1,000 Year Flood Effect on Pee Dee Crops

Parts of the midlands and the coast are still flooded after the weather system that brought record amounts of rain passed through South Carolina this past weekend.  The system dumped over 20 inches of rain in some areas causing massive amounts of runoff that have taken several lives and caused millions of dollars worth of damage.


While most of the Pee Dee was spared the flooding that crippled parts of the midlands and coastal regions, the effects were still felt.  Monday marked the 12th straight day of rain in the region.  After some light showers early this morning, the rain is moving on and sunny skies are forecast to follow.  The last 2 weeks of rainy, cloudy weather has been rough on our crops.  There are some flooded fields around, but the worst part about the rain is it has held up harvest.


Flooded peanuts.  It will be several days before a digger can get into this field.

Though the rain is gone, it will be several days before growers are able to get back in the fields.  In some cases, cotton and peanut harvest will end up being delayed 3 weeks or more, depending on whether the crop is worth harvesting at this point.  As if insurance adjusters didn’t need more work this year…

Lots of peanut fields passed the point of optimum maturity during the last 2 weeks and that means we’re going to leave a lot of mature peanuts in the ground.  We’re probably gong to see a lot of sprouted peanuts as well.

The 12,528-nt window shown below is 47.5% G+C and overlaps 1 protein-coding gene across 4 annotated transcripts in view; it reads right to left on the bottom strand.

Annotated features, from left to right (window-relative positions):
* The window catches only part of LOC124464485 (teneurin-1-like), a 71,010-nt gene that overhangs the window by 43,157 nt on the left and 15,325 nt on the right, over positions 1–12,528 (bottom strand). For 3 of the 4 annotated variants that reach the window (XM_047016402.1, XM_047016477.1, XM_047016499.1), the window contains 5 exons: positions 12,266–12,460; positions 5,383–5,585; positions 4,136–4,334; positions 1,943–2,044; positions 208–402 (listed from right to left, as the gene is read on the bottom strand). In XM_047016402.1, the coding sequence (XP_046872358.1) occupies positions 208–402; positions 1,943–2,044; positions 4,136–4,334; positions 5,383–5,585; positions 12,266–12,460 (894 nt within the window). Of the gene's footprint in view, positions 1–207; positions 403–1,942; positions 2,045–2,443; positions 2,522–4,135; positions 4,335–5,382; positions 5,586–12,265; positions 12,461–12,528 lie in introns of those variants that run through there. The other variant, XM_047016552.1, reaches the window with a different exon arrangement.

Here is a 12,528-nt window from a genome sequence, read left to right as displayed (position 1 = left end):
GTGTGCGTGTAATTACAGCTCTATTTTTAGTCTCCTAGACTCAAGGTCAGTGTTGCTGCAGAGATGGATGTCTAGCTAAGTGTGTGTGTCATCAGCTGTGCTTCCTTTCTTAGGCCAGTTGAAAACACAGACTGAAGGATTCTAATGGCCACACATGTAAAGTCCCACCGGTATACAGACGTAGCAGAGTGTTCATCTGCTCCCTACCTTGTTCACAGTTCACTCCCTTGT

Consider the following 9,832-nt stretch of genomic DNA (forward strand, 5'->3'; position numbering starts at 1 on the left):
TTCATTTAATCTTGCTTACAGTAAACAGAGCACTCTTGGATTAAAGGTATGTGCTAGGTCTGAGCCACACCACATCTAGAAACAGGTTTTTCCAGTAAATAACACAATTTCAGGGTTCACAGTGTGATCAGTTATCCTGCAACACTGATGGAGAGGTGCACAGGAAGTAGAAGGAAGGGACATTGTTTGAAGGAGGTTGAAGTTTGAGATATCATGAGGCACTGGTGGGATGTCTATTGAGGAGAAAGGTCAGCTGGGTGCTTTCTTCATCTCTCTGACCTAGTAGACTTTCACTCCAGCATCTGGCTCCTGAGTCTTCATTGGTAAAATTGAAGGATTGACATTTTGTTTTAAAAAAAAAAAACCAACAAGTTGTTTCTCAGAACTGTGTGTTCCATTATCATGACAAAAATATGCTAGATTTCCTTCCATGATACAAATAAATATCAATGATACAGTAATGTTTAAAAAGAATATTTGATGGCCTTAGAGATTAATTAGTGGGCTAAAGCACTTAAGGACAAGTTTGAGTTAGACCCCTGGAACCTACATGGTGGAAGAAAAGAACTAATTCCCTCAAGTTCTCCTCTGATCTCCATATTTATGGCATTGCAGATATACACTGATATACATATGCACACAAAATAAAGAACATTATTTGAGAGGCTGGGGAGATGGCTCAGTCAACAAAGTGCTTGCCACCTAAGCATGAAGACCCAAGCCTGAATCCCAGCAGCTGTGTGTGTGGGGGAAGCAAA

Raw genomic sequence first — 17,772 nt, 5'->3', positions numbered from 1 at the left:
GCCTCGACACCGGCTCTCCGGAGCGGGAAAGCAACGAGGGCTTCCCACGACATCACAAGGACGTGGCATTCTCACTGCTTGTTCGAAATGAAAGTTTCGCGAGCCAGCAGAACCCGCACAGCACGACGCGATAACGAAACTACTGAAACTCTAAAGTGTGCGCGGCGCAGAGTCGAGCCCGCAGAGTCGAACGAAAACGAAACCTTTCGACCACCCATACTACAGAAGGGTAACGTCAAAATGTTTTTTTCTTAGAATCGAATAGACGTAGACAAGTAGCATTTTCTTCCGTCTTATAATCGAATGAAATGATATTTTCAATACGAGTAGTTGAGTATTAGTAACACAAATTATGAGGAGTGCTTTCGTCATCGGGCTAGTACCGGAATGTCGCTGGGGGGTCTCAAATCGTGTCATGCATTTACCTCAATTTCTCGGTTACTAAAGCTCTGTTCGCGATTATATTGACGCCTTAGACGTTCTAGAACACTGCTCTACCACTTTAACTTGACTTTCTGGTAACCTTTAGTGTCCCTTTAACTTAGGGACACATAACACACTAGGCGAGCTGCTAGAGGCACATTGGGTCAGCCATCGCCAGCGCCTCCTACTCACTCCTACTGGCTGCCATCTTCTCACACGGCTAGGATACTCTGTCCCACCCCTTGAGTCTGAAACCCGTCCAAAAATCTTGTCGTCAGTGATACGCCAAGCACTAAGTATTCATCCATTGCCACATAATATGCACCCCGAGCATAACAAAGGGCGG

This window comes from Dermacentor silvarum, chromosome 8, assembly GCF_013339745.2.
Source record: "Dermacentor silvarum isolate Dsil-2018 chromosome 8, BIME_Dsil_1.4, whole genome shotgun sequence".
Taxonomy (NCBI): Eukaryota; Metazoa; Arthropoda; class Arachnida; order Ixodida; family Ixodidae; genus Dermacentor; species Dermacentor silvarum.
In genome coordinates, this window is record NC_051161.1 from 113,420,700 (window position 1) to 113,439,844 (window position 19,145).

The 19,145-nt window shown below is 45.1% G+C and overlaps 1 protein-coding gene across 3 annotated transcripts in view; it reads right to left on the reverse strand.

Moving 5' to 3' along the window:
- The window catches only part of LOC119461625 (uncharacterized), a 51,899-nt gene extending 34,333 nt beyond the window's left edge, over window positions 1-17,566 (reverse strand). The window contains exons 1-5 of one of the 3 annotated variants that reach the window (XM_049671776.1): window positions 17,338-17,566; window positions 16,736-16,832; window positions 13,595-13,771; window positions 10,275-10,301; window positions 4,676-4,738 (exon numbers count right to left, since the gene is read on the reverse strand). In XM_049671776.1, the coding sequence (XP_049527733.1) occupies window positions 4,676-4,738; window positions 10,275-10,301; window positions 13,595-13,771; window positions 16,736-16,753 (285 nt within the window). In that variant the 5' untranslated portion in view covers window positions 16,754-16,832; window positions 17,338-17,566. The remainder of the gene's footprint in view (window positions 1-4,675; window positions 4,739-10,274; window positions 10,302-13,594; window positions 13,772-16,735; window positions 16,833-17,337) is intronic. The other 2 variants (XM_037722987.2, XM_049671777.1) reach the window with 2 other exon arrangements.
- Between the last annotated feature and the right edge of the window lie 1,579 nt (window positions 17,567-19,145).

Lots of reports have been coming in about sorghum and cotton sprouting in the fields.


Sprouted sorghum is no good once it reaches the degree of the heads pictured above.  Nearly every seed has sprouted in this field.  If you have only a low level of sprouting, contact your buying point to see if they have any tolerances.


Sprouted seed in cotton.


Sprouting seeds in cotton isn’t too surprising given the prolonged period of warm, wet conditions we just experienced.  Sprouted seeds can cause high levels of trash in lint, stained lint, and unwanted moisture in lint.  Only dry, sunny weather will dry out the lent, slowing down the growth and stopping additional seeds from sprouting.  Here is a good article from Guy Collins of NC State on what can be done in fields like this.


The photo above shows another 2 problems we’re seeing in cotton:  lint falling out of the bolls and regrowth.  Nothing can be done about the lint falling except harvesting before any more falls, but don’t jump the gun, the lint needs to be dry.  For regrowth, some fields are bad enough that another application of defoliants may be necessary.  Many chemicals are labeled for a second application, but always consult the label to be sure.  For information on defoliants, take a look at pages 83-86 of the Clemson Cotton Production Guide.

For more information on harvest options, insurance issues, and impacts the weather has had on grade and quality, the Clemson Edisto REC is hosting a field day this Thursday (10/8/15) at 2:30.  A flier will be posted once it is made available.

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One Response to 1,000 Year Flood Effect on Pee Dee Crops

  1. Pingback: South Carolina « Seminole Crop E News

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